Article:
The first serious attempt to examine the matter took place in 1753, when a French doctor, Jean Astruc, published a pamphlet (anonymously) titled Conjectures on the Original Documents That Moses Appears to Have Used in Composing the Book of Genesis. Astruc pointed out that many of the incidents and events described in Genesis were "doublets", that is, they often were described twice in back-to-back accounts that differed in details. There are, for instance, two different accounts of the creation story in Genesis 1 and 2, and two different accounts of the Flood story in later chapters. The presence of these repeated but different accounts, Astruc concluded, didn't make sense if, as tradition held, Genesis was a single narrative written in complete form by a single author.

To explain the presence of these doublets, Astruc proposed what later became known as the "Documentary Hypothesis". Using the techniques of literary and textual analysis that had already been used for secular literature, Astruc compared the wording and style of various passages in Genesis and concluded that there were two distinctly different accounts in Genesis which, based on differing literary conventions, were written by two different authors at different times, and then later combined into one book. One of these accounts consistently referred to God as "Elohim", or "The Lord", while the other account consistently referred to God by the name "Jehovah". Astruc labeled these two different sources as "A" and "B".

Within a short time, a group of German scholars expanded upon Astruc's ideas, and produced a school of Biblical study that became known as "Higher Criticism". By taking the linguistic/textual analysis done by Astruc and applying it to the rest of the Old Testament (which also contained doublets or even triplets -- there are for instance three different versions of the Ten Commandments in Exodus and Deuteronomy), the German scholars Eichhorn, Ewal, DeWette, Graf and Wellhausen identified four different sources for the Old Testament. One of these source documents always referred to God by the name "Jehovah", and therefore was labeled the "J" source. The J source was also distinguished by the particular words it used to describe the pre-Israeli inhabitants of the Promised Land, and tended to depict God in anthropomorphic terms. From implicit political assumptions made in the descriptions, it is apparent that the J source was identified with the Aaronid priesthood which was centered in Judah. The second identified source always referred to God as "Elohim", and was called the "E" source. The E source used different words to describe the pre-Israeli inhabitants of the Holy Land, and also tended to avoid anthropomorphic depictions of God. The political opinions implied in the account suggest that this source was allied with the Shiloh priesthood in Israel. The book of Deuteronomy had linguistic styles and topics that did not match either the J or E source, and thus was identified with a different source "D". Literary similarities led to the conclusion that the D source had also written the books of Joshua, Judges, First and Second Samuel, and First and Second Kings. Since the D source makes references to material found in both the J and E source, it was concluded that it had been written later. Finally, there is a fourth source text that seemed to be most concerned with details of rituals and the conduct of priests, as well as a penchant for long lists of dates and geneologies. This has been labeled the "P" source (for "priestly"). This is the source for the detailed laws of Leviticus. The P source is generally held to have been the most recent, chronologically. All of these varying sources were later edited together into their final form by an unknown person or persons known as the Redactor, who probably performed this task in about 400 BC. This view, known as the Documentary Hypothesis, is still held today by most Biblical scholars.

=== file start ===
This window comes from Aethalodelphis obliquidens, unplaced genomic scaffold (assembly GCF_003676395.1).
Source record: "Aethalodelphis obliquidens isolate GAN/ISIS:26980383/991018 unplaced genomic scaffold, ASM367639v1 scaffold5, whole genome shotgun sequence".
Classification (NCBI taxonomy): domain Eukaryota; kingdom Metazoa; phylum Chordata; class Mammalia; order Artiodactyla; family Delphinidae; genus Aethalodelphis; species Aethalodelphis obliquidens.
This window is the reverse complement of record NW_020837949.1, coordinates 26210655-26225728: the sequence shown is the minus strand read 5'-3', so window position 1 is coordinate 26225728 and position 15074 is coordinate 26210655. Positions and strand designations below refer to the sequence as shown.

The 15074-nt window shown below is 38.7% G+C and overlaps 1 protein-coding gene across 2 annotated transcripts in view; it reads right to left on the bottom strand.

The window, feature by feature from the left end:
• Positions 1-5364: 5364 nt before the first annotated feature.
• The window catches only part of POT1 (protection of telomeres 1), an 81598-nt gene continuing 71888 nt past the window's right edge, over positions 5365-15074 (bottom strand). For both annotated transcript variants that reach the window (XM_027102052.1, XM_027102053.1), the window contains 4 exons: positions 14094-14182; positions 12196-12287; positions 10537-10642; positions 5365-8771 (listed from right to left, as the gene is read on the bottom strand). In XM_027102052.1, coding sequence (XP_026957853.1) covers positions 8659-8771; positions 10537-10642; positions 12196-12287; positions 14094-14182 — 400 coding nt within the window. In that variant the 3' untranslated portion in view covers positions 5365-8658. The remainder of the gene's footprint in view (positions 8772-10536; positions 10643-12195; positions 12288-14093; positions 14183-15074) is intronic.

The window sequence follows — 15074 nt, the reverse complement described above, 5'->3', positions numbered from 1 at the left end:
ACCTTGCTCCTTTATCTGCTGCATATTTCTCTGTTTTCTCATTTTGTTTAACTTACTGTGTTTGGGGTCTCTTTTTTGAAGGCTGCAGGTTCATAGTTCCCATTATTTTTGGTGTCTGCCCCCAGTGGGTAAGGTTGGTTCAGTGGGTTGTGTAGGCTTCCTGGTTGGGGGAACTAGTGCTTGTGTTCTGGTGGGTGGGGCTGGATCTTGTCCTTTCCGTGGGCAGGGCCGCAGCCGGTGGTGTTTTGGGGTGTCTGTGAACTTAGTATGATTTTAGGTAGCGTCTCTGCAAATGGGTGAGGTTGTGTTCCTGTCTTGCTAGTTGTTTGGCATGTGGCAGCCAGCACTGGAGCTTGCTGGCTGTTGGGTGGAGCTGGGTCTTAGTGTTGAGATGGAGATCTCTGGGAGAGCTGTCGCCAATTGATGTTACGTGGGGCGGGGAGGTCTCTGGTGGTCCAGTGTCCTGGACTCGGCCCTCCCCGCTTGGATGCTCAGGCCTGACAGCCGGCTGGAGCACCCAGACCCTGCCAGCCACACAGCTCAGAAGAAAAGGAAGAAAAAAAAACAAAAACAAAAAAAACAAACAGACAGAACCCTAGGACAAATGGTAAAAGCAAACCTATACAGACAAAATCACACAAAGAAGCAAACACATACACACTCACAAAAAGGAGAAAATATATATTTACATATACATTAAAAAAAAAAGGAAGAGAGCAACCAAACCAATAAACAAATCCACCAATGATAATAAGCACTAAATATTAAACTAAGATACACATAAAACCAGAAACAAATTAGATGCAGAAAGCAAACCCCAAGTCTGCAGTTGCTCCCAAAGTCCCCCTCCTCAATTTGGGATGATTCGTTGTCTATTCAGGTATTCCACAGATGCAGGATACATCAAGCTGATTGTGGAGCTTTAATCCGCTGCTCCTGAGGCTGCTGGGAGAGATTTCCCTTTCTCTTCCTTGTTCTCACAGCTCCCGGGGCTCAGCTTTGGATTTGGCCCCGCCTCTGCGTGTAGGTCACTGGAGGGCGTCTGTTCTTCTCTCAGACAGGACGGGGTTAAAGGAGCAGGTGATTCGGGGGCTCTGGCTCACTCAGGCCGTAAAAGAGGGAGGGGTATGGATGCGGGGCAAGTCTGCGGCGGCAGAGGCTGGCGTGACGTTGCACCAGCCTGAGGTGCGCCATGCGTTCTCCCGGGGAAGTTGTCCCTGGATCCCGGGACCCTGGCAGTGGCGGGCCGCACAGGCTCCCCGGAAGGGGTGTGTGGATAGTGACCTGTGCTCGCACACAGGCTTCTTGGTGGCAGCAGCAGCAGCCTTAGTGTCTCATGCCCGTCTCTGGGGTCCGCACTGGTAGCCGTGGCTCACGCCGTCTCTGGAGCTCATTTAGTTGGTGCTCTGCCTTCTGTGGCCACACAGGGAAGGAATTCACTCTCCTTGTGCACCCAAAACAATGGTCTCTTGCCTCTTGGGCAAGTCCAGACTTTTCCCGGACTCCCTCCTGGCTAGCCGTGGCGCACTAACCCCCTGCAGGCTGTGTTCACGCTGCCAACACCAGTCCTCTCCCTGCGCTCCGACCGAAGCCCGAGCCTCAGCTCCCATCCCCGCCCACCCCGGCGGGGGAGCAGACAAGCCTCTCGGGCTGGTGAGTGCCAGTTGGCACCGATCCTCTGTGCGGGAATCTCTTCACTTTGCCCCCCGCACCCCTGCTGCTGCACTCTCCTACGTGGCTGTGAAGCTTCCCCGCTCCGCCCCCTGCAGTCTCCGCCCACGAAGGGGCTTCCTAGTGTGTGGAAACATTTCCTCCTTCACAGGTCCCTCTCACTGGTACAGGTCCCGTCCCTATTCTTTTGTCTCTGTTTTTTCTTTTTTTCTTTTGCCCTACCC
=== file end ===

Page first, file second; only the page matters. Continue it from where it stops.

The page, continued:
When the Documentary Hypothesis entered the United States during the late 19th century and became widely accepted (under the name "Modernism"), it exploded like a bombshell among the conservative elements of the Protestant churches. Not only did the German school reject the traditional idea that the Pentateuch was the work of a single author who had recorded the words dictated by God, but it concluded that the Bible itself was a collection of different documents by different authors, each with differing theologies and motives. The American conservatives flatly rejected the idea of a Bible that was pieced together years after the events which it describes. William Jennings Bryan, one of the most prominent Christian conservatives, thundered, "Give the modernist three words, 'allegorical,' 'poetical,' and 'symbolically,' and he can suck the meaning out of every vital doctrine of the Christian Church and every passage in the Bible to which he objects."